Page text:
The first upsampling CD player?

I once had the so-called first CD player using upsampling, the Gryphon CDP 1.

My question to someone like Paul or Ted, but also others if they know from DAC history: Is it true that the Gryphon was first…and if so, why Gryphon? I remember other companies at the digital forefront of that era.

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Gryphon’s site mentions “In 1998, The Gryphon CDP-1 CD player introduced the world to the sonic improvements offered by 88.2 kHz asynchronous sample rate conversion, the world’s first implementation of this advanced technology, now ubiquitous in digital audio.”

The PCM1704K upsampling chip came out in 1998 (I think, at least there are datasheets from then). Theta and Wadia used it in their players then. SimAudio a little later.

Tho it might be a matter of semantics, asynchronous upsampling is different from upsampling the way I think you mean it. The PCM1704K did 8x oversampling with a 96k input which is probably more like what you were talking about.

At WaveFrame (where I met Gus) we were using sigma delta converters from Crystal Semiconductor which upsample in digital audio workstation products in '87 - '88. We also offered asynchronous sample rate conversion to go from 44100 to 44055.9 and vice versa then too.

I’m sure there were a lot of others in that same timeframe.


Thanks much Ted! Unfortunately without considerable googling, I still don’t get differences between various kinds of upsampling. I thought there’s just one kind of upsampling. I could imagine, that in some professional applications, it might have been introduced much earlier, but the communication for this player implied, that it was the first commercial playback device for the end customer, using, what later was further improved.

I wasn’t very deep in design details at the time and just later realized the advertising for it. Couldn’t believe that Gryphon was so early with such developments, I reckoned brands like Wadia or Theta, you mentioned, should have been there already.

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In synchronous sample rate conversion the input and output clocks are synchonized, e.g. small multiple or divisors of each other - for consumer CD players there has to be some sort of PLL, etc. to generate the output clock from the input clock.

In asynchronous sample rate conversion the input and output clocks are independent. In consumer devices the DAC can be running with it’s own clock (perhaps at the same nominal clock rate as the input.) To not drop or repeat samples the sample rate converter needs to, in essence, do a digital reconstruction of the input signal and then resample that for the output. The advantage is that incoming jitter doesn’t affect the DAC’s clock. The disadvantage is that incoming jitter is irreparably imprinted in the audio data. Jitter on the input has a different sound when processed asynchronously than when it directly affects the output clock.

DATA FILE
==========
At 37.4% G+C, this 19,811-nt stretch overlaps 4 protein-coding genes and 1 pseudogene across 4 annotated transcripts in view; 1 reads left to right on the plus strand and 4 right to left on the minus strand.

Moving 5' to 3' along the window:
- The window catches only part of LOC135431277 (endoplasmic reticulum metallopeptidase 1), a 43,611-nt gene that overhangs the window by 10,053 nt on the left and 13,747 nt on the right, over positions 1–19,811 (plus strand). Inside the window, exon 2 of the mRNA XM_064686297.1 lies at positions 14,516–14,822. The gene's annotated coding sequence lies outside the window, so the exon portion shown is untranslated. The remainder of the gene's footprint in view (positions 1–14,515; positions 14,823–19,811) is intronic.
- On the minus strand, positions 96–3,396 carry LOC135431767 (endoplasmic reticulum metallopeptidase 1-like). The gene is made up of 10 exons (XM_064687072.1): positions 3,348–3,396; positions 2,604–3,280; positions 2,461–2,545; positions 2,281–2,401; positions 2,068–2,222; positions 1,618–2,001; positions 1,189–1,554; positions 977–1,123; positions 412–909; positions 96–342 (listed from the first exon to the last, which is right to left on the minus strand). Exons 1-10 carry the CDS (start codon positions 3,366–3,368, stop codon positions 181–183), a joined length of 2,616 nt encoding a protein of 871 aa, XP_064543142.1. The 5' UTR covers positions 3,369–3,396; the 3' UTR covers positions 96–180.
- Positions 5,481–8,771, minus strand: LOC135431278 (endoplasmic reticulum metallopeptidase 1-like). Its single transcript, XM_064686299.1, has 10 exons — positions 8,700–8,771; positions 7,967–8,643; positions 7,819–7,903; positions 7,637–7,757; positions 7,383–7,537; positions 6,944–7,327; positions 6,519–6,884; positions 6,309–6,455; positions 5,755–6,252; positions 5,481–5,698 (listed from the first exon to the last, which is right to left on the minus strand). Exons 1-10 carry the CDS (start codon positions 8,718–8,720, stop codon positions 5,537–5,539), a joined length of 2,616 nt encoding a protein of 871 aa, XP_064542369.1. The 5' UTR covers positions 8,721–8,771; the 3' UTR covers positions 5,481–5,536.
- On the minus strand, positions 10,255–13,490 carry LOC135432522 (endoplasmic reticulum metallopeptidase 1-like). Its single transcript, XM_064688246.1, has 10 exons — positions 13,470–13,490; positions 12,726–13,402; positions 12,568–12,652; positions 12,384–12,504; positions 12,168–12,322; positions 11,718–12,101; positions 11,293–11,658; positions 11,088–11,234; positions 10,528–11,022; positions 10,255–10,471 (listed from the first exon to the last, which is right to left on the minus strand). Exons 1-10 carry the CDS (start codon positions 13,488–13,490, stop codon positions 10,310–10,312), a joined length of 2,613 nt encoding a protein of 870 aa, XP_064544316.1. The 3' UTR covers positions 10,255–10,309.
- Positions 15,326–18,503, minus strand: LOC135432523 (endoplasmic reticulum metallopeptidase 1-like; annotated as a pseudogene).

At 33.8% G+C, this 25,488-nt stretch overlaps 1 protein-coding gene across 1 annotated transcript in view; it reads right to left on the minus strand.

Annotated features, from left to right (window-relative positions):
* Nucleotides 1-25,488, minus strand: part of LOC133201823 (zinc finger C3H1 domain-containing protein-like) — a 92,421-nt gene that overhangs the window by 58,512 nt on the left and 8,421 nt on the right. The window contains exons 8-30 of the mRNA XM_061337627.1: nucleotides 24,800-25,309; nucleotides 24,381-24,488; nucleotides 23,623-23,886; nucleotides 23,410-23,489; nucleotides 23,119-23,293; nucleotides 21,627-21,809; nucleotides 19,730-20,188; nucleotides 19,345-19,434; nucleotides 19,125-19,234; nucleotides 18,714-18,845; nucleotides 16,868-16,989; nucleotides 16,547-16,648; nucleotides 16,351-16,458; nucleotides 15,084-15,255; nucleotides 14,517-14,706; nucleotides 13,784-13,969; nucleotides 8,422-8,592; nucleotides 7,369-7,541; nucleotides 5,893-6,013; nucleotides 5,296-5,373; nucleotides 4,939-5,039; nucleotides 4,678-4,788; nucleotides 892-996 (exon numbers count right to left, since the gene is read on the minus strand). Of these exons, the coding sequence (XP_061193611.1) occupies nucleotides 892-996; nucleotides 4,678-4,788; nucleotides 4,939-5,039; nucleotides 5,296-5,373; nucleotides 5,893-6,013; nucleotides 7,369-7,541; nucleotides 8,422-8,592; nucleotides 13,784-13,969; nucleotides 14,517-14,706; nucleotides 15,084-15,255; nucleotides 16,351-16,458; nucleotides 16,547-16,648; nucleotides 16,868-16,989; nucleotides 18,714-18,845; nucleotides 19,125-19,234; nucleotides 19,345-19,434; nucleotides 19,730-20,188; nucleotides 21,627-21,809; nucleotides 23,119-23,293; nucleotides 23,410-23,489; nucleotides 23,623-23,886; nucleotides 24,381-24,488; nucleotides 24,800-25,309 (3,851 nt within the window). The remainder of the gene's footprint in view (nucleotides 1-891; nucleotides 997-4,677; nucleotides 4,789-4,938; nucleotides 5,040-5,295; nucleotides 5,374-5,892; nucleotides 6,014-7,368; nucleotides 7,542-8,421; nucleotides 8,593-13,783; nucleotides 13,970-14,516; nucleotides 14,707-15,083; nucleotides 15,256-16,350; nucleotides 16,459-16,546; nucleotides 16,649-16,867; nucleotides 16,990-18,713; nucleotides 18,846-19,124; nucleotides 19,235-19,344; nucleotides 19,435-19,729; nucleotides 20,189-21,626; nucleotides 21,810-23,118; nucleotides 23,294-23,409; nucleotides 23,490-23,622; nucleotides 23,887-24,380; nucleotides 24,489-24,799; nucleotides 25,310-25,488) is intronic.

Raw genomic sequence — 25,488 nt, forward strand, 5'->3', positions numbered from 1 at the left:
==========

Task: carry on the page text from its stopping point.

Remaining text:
Asynchronous upsampling requires more hardware to get right and hence was a later development in chips. Synchronous upsampling was there from the beginning in some CD players (tho most people don’t realize it.)

Gryphon’s marketing is bragging that they were the first with a new (at least to consumer audio) kind of upsampling, not that they were the first players with upsampling. I don’t know if they are correct about that or not.


Thanks again! Then it’s anyway interesting that they and not the typical leading companies of the time introduced it to consumer audio…

My first CD player in 1986 was a Philips CD160, which boasted 4x oversampling. It was their first with a 16 bit DAC. They used the same 4x oversampling with their previous 14 bit models, because oversampling was supposed to give a greater effective bit depth. I have never quite understood this, Let me be honest, I have never understood this AT ALL,


I had the CD150 14Bit/176.4kHz machine in High School. Couldn’t afford the just announced 16bit version :slightly_smiling_face:. It served me well for about 6 years then the mechanism started to act up and that was it !


The CD160 served me flawlessly for over 20 years. Then we moved house and I no longer had space for separates. It lives in the attic now.

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My first up sampling cd player was a Sony CDP 979
with 8x oversampling 45 bit dual burr brown 56 dacs .

Not bad for it’s time…